Health Officials: Decisive Impact of Coronavirus Shutdowns Still Weeks Away

Mar 24, 2020


Signs announcing closures blanket Shelby County.
Credit Katie Riordan

The Shelby County Health Department expects the number of COVID-19 cases to double every 5-7 days in the near-term, as stay-at-home orders begin to take effect countywide.

As of Wednesday morning, the county’s local count of cases was 170, while Tennessee nears 700 across the state.

An aggressive clamp down on activities that spread the virus—namely social gatherings and employees going to work with symptoms—will require a prolonged timeline to reverse the upward trajectory of new infections. 

“You’re talking at least...four weeks to eight weeks before we begin to see that particular efforts around staying at home or safer at home are going to have impacts,” said Health Department director Alisa Haushalter. “My personal opinion is that it would be difficult to return to normal within two weeks.”

Two weeks is roughly the timeframe President Trump has suggested is reasonable to begin loosening restrictions nationwide to help the country’s ailing economy. 

Many state and local officials across the country are scoffing at the idea.

The Health Department has now formalized its support for orders from the City of Memphis and surrounding municipalities that restrict the movement of residents countywide. A mandate from the department—issued Tuesday—directs only “essential personnel” to travel to work.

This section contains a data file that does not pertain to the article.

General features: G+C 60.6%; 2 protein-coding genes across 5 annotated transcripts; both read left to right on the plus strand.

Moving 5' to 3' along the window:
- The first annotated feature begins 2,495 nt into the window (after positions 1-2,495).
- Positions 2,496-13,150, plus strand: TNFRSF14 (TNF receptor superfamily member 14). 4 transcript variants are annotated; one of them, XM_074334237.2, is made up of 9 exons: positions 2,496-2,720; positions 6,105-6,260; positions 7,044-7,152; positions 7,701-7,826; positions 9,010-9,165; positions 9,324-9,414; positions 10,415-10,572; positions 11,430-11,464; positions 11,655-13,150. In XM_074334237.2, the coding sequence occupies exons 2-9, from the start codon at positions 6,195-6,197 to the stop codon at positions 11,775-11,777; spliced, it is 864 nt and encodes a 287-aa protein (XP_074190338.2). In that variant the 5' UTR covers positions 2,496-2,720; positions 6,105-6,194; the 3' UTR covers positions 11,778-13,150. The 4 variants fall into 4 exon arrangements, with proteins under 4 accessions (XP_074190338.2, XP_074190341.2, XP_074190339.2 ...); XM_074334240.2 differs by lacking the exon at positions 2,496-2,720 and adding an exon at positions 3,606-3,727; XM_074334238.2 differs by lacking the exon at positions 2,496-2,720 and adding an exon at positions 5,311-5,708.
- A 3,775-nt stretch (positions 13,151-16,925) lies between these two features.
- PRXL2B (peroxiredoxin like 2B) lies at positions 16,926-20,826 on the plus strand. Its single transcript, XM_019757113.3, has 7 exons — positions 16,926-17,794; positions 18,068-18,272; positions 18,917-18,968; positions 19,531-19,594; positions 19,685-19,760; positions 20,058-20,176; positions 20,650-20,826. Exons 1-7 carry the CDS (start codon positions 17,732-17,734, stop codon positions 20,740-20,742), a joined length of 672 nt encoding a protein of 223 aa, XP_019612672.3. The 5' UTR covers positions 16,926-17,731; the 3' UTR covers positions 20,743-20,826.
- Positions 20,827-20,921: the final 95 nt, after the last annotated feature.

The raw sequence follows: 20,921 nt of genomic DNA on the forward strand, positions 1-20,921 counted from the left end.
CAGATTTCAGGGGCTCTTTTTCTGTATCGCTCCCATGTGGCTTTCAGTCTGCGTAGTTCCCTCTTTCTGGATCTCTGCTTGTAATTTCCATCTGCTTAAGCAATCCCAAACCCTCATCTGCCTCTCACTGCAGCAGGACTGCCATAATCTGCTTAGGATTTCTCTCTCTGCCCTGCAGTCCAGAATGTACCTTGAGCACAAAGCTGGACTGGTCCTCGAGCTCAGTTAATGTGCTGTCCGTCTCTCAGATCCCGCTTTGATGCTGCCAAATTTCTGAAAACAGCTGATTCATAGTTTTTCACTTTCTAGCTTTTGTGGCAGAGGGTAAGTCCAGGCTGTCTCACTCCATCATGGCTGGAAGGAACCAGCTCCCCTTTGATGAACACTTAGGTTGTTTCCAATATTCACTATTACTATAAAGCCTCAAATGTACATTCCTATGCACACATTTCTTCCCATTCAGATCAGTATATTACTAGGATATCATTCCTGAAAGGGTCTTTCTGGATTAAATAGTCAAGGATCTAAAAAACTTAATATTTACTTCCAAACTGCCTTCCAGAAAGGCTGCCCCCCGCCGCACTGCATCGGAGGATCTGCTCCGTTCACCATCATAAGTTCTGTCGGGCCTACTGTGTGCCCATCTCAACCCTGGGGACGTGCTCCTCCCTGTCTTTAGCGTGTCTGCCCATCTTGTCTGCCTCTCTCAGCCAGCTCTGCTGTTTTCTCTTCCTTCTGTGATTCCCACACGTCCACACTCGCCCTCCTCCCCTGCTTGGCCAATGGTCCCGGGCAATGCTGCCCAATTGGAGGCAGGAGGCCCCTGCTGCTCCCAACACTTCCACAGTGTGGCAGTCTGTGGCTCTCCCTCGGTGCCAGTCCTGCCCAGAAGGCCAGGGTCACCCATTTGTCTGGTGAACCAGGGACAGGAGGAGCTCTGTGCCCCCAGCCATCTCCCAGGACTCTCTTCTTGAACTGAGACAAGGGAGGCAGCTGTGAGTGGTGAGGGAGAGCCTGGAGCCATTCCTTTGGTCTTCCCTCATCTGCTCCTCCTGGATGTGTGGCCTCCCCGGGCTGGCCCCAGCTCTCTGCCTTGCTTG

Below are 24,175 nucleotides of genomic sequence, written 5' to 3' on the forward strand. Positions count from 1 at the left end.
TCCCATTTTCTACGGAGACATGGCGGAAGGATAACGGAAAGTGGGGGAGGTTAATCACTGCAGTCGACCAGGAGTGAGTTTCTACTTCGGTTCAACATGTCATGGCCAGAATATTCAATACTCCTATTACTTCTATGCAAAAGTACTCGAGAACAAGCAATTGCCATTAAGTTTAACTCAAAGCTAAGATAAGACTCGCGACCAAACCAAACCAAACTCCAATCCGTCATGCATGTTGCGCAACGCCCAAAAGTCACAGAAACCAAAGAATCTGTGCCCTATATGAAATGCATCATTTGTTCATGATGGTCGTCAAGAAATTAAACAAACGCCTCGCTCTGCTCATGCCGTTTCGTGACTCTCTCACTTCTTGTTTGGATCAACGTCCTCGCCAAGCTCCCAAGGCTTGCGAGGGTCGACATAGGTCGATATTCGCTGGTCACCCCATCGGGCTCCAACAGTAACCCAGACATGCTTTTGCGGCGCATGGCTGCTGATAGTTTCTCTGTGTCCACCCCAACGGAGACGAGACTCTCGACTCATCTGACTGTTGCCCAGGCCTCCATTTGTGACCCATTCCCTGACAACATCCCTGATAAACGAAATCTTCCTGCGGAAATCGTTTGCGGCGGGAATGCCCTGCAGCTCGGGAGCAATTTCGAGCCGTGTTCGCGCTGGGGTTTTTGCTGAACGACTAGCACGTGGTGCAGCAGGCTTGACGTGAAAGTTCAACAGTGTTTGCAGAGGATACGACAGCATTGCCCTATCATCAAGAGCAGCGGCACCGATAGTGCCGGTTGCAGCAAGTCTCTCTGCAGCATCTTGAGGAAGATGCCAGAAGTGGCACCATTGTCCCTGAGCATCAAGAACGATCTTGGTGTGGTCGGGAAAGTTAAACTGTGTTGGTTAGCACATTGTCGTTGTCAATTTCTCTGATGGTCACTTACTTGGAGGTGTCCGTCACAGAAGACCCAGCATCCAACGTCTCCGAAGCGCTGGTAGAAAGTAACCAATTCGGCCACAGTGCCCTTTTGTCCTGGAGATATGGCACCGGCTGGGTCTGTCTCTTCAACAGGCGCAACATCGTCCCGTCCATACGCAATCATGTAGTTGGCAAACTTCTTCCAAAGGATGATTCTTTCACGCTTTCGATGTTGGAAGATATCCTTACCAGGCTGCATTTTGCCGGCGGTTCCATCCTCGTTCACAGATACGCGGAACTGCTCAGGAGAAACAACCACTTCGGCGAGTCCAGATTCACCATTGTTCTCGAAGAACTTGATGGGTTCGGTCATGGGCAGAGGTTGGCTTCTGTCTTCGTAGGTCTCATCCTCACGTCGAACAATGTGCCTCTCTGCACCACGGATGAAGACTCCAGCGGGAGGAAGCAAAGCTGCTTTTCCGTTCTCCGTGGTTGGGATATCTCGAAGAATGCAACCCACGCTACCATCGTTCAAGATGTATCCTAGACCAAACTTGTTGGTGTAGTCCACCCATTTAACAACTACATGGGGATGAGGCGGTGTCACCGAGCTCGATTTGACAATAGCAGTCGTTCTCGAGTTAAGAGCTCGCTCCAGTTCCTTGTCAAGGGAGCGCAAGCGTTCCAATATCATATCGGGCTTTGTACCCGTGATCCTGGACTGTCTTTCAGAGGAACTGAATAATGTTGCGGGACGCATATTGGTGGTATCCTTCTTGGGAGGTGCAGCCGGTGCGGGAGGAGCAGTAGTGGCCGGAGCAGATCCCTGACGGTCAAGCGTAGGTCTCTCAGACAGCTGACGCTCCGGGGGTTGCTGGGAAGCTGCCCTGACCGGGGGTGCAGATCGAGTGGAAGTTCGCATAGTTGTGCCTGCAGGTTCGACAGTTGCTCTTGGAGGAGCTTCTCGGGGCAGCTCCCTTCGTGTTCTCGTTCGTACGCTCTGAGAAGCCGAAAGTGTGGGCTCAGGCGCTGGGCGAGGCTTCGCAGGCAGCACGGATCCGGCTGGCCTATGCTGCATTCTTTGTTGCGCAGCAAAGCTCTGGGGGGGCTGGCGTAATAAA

According to a study recently presented to local health officials and reported on by the Commercial Appeal, a best-case scenario for the Memphis metro area in which people adhere to regulations, would lead to about 13,000 infections and 70 deaths.

Disregarding the shutdown’s regulations could push Shelby County’s death toll into the thousands.

At a press briefing on Tuesday, Haushalter would not address these estimates specifically, but said numbers are based on the size of local at-risk populations, including the elderly and those with chronic conditions.

“That's the worst case scenario,” she said. “It’s really intended to prepare us for assisting hospitals in the event they need additional assistance.”

Governor Bill Lee said Tuesday afternoon that he is evaluating data from various areas of the state to determine whether a statewide shutdown is necessary.

Thousands of doctors have urged him to take action. So far, there have been two virus-related deaths in Tennessee.